Here are some facts that further exemplify the strength and power of the U.S. dollar:
Additionally, the dollar is often seen as a haven in times of extreme uncertainty and tumult. Given its status as the world’s reserve currency, it can be perceived as less risky and can withstand economic shock to a greater degree relative to other currencies.
New Challengers to the Dollar
In the not too distant past, the U.S. displaced the UK economically and as the world’s reserve currency. Today, the U.S. economy is showing signs of slowing down, based on GDP growth.
China is on the rise, having already displaced the U.S. as the EU’s top trade partner. With projections for China to overtake the U.S. as the world’s largest economy before 2030 in nominal terms, could a new global reserve currency emerge?
This Clever Map is a Window into 19th Century New York City
The early 1800s were a time of rapid change in New York City. This map shows the city in 1836, alongside the modern day metropolis.
The early 19th century was a time of great change for New York, which had already cemented its status as America’s largest city.
The opening of the Erie Canal helped turn the city into a shipping powerhouse, and there was a building boom on the horizon. Cholera epidemics, fires, and riots swept through the city at various points.
This fascinating interactive map, from Esri, is a snapshot of New York City during the tumultuous time (1836 to be exact), overlaid on the modern-day satellite map.
Getting the Lay of the Land
The base map used above is the stunning “Topographical Map Of The City and County Of New–York, and the adjacent Country”, published by the prodigious mapmaker, Joseph Colton.
For easy viewing, the map’s legend is below:
This map includes all the usual features, such as roads and prominent buildings, but it also has some clever secondary information built in as well. For one, shading indicates ares that were more built-up at the time. There are also a number of visual techniques to indicate topographical features as well. After all, NYC wasn’t as extensive as it is today, and much of the land depicted in the map is still undeveloped.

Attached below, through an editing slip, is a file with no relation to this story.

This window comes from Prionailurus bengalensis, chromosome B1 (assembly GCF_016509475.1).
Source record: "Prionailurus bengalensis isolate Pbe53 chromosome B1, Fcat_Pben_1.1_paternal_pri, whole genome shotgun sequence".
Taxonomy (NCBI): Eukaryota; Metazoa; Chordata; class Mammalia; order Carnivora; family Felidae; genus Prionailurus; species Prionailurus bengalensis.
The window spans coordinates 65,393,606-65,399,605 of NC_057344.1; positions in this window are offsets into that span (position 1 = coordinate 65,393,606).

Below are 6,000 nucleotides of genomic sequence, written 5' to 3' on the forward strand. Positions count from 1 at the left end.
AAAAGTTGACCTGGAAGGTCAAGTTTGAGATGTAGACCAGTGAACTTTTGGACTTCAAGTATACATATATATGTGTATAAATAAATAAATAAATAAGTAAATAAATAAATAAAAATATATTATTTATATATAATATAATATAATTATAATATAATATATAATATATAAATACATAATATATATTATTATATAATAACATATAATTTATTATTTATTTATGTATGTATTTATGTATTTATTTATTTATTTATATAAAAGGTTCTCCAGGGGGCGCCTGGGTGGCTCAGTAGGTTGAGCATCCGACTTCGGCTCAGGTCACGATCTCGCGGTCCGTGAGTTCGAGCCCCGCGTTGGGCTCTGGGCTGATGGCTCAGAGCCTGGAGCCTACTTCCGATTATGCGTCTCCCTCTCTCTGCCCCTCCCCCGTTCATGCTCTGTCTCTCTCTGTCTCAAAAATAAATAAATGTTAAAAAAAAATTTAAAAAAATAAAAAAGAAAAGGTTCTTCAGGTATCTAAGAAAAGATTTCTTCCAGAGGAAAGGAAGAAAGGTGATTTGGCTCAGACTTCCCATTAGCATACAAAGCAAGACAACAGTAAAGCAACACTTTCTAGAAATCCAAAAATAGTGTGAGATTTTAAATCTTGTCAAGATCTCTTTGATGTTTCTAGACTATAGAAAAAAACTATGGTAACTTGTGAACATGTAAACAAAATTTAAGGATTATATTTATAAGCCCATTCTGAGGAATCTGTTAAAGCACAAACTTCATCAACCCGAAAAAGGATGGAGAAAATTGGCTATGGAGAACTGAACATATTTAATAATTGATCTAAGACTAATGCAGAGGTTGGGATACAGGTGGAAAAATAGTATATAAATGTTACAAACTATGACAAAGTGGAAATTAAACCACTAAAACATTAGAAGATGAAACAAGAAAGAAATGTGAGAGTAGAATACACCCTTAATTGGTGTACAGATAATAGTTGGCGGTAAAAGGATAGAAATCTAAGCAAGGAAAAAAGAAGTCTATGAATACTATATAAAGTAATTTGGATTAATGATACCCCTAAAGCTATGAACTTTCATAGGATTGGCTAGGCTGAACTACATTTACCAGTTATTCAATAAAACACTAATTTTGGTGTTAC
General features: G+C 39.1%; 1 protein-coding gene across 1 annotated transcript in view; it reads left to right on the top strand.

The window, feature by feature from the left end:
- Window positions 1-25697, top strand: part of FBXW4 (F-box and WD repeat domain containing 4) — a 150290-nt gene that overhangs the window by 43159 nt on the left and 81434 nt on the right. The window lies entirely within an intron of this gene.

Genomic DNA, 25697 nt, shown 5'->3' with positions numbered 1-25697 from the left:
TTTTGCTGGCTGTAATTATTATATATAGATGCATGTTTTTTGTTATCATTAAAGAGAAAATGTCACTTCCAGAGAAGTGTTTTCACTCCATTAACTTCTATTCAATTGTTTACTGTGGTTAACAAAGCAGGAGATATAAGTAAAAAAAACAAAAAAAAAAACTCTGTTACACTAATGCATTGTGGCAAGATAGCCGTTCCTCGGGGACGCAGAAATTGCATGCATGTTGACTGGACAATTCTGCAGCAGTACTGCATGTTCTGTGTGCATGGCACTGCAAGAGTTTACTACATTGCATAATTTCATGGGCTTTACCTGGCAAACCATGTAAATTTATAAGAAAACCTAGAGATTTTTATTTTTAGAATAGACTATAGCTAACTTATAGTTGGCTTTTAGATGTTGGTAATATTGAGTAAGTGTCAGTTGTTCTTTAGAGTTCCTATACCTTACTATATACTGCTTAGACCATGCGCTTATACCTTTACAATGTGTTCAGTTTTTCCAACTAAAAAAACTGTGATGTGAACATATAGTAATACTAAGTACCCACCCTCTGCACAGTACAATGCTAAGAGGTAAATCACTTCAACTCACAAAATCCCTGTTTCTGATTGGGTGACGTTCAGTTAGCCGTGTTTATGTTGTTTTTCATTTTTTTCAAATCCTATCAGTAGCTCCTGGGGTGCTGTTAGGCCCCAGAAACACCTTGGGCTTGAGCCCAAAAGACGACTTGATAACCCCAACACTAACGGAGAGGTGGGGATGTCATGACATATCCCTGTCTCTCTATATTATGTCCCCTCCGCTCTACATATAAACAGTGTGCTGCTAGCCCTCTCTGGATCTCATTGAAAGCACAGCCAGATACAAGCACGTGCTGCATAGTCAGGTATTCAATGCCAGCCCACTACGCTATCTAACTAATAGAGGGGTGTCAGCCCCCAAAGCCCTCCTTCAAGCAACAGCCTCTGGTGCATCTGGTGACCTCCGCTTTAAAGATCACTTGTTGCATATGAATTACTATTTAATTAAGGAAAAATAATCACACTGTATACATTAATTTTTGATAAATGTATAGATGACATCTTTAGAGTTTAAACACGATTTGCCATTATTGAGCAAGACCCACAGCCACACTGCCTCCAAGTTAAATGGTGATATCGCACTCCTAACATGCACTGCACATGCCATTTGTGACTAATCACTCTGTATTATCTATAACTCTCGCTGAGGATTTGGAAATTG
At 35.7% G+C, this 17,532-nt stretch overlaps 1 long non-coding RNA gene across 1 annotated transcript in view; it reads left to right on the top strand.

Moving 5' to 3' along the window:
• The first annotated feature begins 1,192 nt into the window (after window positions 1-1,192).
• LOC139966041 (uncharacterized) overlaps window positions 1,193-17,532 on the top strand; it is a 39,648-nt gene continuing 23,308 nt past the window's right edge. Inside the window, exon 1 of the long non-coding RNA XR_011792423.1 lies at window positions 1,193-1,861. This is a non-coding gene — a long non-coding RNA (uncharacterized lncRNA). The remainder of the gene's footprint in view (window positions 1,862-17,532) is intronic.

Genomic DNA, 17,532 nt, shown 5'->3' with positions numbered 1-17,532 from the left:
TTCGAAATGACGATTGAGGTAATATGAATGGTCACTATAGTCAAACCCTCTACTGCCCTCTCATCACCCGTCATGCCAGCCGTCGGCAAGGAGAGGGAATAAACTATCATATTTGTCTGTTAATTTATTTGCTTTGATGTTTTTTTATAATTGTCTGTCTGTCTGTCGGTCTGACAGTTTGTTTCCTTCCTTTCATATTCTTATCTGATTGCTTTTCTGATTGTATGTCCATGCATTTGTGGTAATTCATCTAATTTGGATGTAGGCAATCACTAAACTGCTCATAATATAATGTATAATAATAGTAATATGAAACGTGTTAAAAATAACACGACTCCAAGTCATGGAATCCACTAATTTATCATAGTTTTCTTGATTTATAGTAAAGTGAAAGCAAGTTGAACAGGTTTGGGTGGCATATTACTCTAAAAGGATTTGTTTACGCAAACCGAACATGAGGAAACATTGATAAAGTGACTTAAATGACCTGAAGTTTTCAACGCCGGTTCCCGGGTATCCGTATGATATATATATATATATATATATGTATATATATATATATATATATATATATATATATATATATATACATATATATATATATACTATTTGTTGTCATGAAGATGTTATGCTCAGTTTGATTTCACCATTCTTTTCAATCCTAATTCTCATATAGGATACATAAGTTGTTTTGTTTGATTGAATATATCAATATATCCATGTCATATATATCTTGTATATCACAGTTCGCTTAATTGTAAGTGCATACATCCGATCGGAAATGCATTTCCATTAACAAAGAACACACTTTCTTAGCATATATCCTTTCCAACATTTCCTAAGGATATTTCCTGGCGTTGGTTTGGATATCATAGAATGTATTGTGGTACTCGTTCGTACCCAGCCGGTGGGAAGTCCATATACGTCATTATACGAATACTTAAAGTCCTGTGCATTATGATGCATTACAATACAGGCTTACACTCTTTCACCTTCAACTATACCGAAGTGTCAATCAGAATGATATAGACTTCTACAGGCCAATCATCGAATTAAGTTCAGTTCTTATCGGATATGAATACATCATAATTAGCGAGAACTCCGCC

The full map is well worth exploring as well, as there are a number of beautiful illustrations throughout.
Tool tip: Click the X on the info bar to hide it. (Mobile: Click the map, then the magnifying glass.)
The Big Picture: New York City in 1836
At this point in time, development in Lower Manhattan extended until about 14th Street, where buildings began to give way to open spaces. The city’s grid pattern was beginning to take shape, following the Commissioners’ Plan laid out in 1811. At the time, New York was anticipating massive growth, and the straightforward grid pattern was an efficient way to prepare the city for rapid expansion.
In the 1800s, fire was an ever-present danger for city dwellers. In fact, a major fire tore through Lower Manhattan a year prior to when this map was published.
Points of Interest
There are a number of points worth visiting on this map.
Transit Begins to Take Shape
In the 1830s, New York City’s first railroad line—horse powered for its first few years—connected Prince Street to the Harlem River, accelerating the city’s expansion northward from Lower Manhattan. This route is still recognizable today as the Harlem Line.
One very obvious difference between the two maps is how much land has been reclaimed along shorelines in the area. Battery Park City, on the west side of downtown, and the Brooklyn Navy Yard are two prominent examples of infill. Randall’s Island, located near the top of Manhattan, is also an interesting place to observe changes in topography. Randall’s Island is actually made up of three islands that were eventually conjoined in the 1960s.
This interactive map is a great place to explore changes to NYC’s shoreline over time.
Taming the Landscape
Midtown Manhattan is worth zooming into for a couple of reasons. First, the outline of Central Park is visible, although the park would officially be approved until almost 20 years later.
As well, this topographical map clearly shows the numerous outcroppings spread across the island. Manhattan was far from flat in the 1800s, and it took a tremendous amount of effort—starting with gunpowder, pickaxes, and horse-drawn carts—to level the land.
Looking at these historical maps is a reminder that the New York City we know today is the product of hundreds of years of human effort, and that cities continue to evolve over time.